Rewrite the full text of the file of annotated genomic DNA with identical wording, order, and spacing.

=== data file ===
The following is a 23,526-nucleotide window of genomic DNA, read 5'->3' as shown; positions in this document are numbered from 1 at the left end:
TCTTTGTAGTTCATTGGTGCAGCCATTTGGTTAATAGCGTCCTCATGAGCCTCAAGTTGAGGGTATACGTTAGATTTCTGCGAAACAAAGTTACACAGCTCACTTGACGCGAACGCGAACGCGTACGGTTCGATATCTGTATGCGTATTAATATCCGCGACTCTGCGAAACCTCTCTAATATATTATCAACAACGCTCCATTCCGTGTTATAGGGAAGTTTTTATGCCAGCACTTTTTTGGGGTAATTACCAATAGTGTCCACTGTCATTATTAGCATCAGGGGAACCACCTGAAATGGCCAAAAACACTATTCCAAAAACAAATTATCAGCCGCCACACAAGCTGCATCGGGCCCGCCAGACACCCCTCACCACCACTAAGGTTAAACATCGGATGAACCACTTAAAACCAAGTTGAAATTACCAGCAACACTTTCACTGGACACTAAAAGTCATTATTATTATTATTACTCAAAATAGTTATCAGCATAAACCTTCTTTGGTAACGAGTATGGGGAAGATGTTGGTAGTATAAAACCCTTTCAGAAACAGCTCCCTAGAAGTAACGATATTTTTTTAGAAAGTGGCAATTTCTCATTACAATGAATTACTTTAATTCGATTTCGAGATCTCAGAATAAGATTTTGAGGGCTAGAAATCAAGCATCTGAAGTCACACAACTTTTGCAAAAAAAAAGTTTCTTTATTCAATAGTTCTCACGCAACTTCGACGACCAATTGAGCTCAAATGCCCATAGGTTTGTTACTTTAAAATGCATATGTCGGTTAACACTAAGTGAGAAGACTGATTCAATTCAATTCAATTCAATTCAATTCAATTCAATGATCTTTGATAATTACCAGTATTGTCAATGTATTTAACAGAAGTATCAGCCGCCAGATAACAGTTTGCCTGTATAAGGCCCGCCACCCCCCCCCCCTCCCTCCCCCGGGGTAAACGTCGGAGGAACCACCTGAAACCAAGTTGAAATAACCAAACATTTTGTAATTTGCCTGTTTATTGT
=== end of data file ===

The following is a 23,526-nucleotide window of genomic DNA, read 5'->3' as shown; positions in this document are numbered from 1 at the left end:
TCTTTGTAGTTCATTGGTGCAGCCATTTGGTTAATAGCGTCCTCATGAGCCTCAAGTTGAGGGTATACGTTAGATTTCTGCGAAACAAAGTTACACAGCTCACTTGACGCGAACGCGAACGCGTACGGTTCGATATCTGTATGCGTATTAATATCCGCGACTCTGCGAAACCTCTCTAATATATTATCAACAACGCTCCATTCCGTGTTATAGGGAAGTTTTTATGCCAGCACTTTTTTGGGGTAATTACCAATAGTGTCCACTGTCATTATTAGCATCAGGGGAACCACCTGAAATGGCCAAAAACACTATTCCAAAAACAAATTATCAGCCGCCACACAAGCTGCATCGGGCCCGCCAGACACCCCTCACCACCACTAAGGTTAAACATCGGATGAACCACTTAAAACCAAGTTGAAATTACCAGCAACACTTTCACTGGACACTAAAAGTCATTATTATTATTATTACTCAAAATAGTTATCAGCATAAACCTTCTTTGGTAACGAGTATGGGGAAGATGTTGGTAGTATAAAACCCTTTCAGAAACAGCTCCCTAGAAGTAACGATATTTTTTTAGAAAGTGGCAATTTCTCATTACAATGAATTACTTTAATTCGATTTCGAGATCTCAGAATAAGATTTTGAGGGCTAGAAATCAAGCATCTGAAGTCACACAACTTTTGCAAAAAAAAAGTTTCTTTATTCAATAGTTCTCACGCAACTTCGACGACCAATTGAGCTCAAATGCCCATAGGTTTGTTACTTTAAAATGCATATGTCGGTTAACACTAAGTGAGAAGACTGATTCAATTCAATTCAATTCAATTCAATTCAATTCAATGATCTTTGATAATTACCAGTATTGTCAATGTATTTAACAGAAGTATCAGCCGCCAGATAACAGTTTGCCTGTATAAGGCCCGCCACCCCCCCCCCCTCCCTCCCCCGGGGTAAACGTCGGAGGAACCACCTGAAACCAAGTTGAAATAACCAAACATTTTGTAATTTGCCTGTTTATTGT